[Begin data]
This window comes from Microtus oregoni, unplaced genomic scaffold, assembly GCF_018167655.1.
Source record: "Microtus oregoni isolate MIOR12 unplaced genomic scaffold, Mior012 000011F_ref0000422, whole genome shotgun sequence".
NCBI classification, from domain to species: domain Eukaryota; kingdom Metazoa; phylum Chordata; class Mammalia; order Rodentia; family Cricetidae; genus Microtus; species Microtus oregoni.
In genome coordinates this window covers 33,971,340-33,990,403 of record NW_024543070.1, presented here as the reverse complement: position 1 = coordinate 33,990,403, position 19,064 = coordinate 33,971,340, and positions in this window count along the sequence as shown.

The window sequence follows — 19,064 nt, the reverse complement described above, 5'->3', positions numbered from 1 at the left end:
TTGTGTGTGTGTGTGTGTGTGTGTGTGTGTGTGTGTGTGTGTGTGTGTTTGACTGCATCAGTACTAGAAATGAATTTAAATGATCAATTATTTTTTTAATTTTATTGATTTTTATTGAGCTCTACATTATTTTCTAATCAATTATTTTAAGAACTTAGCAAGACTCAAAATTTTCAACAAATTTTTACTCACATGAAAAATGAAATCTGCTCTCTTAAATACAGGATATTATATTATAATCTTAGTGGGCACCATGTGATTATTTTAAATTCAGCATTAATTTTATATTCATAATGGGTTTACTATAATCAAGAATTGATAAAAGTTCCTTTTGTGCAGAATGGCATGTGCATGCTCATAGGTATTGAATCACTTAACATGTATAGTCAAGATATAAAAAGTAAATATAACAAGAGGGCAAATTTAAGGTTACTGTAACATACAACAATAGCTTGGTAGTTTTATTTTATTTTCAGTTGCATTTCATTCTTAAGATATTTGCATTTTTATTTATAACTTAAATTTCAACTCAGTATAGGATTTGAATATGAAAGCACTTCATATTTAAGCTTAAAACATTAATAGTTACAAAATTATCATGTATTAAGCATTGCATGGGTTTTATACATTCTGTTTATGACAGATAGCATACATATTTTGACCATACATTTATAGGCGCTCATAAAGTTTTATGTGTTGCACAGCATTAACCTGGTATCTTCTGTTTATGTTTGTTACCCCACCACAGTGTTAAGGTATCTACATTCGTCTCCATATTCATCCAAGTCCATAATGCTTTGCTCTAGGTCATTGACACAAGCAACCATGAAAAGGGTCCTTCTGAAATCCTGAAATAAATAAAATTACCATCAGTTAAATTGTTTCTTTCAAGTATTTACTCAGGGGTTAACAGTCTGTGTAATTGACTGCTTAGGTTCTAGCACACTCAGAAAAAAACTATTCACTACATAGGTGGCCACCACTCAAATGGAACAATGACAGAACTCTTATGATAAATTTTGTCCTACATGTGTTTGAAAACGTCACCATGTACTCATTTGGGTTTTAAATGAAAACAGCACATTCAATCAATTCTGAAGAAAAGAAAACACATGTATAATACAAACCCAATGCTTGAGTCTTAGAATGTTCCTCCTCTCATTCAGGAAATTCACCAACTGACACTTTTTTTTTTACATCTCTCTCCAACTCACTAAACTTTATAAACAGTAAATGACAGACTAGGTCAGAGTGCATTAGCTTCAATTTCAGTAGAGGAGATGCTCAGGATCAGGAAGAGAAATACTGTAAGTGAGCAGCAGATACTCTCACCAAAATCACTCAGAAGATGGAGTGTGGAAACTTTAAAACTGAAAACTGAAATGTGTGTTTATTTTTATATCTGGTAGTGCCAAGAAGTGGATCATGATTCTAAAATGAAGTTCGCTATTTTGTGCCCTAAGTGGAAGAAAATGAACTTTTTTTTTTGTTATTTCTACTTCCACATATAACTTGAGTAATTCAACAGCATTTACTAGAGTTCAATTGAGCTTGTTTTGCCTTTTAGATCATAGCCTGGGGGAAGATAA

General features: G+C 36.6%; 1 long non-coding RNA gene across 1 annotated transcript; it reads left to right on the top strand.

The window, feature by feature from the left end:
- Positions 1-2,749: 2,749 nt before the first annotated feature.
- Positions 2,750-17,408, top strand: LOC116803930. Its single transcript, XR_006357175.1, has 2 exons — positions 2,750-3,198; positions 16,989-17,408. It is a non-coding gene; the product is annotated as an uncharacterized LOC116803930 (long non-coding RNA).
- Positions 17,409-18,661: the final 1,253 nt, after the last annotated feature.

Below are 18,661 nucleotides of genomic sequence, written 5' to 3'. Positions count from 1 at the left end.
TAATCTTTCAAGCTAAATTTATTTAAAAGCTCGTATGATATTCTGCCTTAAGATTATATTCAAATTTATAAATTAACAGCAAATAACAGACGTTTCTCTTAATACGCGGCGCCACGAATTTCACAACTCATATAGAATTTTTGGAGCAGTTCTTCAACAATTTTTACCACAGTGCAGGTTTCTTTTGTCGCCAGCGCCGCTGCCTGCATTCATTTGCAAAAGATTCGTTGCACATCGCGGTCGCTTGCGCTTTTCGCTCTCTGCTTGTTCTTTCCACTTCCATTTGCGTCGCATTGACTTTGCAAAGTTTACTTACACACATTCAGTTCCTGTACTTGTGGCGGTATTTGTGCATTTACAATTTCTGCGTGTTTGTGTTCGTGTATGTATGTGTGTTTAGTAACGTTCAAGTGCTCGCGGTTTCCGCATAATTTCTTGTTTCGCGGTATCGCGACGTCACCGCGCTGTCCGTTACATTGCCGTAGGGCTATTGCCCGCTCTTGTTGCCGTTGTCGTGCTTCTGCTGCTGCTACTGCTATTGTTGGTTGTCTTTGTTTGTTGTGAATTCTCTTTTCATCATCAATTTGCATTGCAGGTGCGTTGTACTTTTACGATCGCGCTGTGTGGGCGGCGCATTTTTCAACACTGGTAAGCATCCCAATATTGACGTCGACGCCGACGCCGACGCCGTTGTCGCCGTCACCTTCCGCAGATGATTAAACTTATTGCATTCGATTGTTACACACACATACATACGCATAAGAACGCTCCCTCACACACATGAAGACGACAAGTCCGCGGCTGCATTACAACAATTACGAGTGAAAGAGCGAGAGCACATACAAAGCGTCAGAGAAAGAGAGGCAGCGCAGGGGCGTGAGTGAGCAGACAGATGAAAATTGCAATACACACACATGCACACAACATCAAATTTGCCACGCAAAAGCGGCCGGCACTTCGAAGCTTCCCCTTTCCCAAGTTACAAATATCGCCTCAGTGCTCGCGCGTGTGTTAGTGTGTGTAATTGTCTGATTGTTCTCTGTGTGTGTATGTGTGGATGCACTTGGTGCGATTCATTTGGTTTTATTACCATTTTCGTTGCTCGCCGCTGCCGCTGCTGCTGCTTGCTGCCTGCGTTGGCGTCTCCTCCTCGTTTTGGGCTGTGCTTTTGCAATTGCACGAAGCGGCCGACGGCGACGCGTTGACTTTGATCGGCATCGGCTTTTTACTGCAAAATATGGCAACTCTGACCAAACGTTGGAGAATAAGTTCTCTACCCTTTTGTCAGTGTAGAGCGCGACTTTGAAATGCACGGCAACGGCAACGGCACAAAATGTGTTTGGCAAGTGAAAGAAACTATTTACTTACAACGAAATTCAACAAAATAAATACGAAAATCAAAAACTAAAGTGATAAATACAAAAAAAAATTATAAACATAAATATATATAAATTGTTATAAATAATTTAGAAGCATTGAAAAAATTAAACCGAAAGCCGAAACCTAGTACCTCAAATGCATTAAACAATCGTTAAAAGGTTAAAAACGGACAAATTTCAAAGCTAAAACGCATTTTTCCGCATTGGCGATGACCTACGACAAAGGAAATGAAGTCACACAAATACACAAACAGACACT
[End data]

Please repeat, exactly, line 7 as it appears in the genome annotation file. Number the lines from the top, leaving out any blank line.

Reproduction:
General features: G+C 36.6%; 1 long non-coding RNA gene across 1 annotated transcript; it reads left to right on the top strand.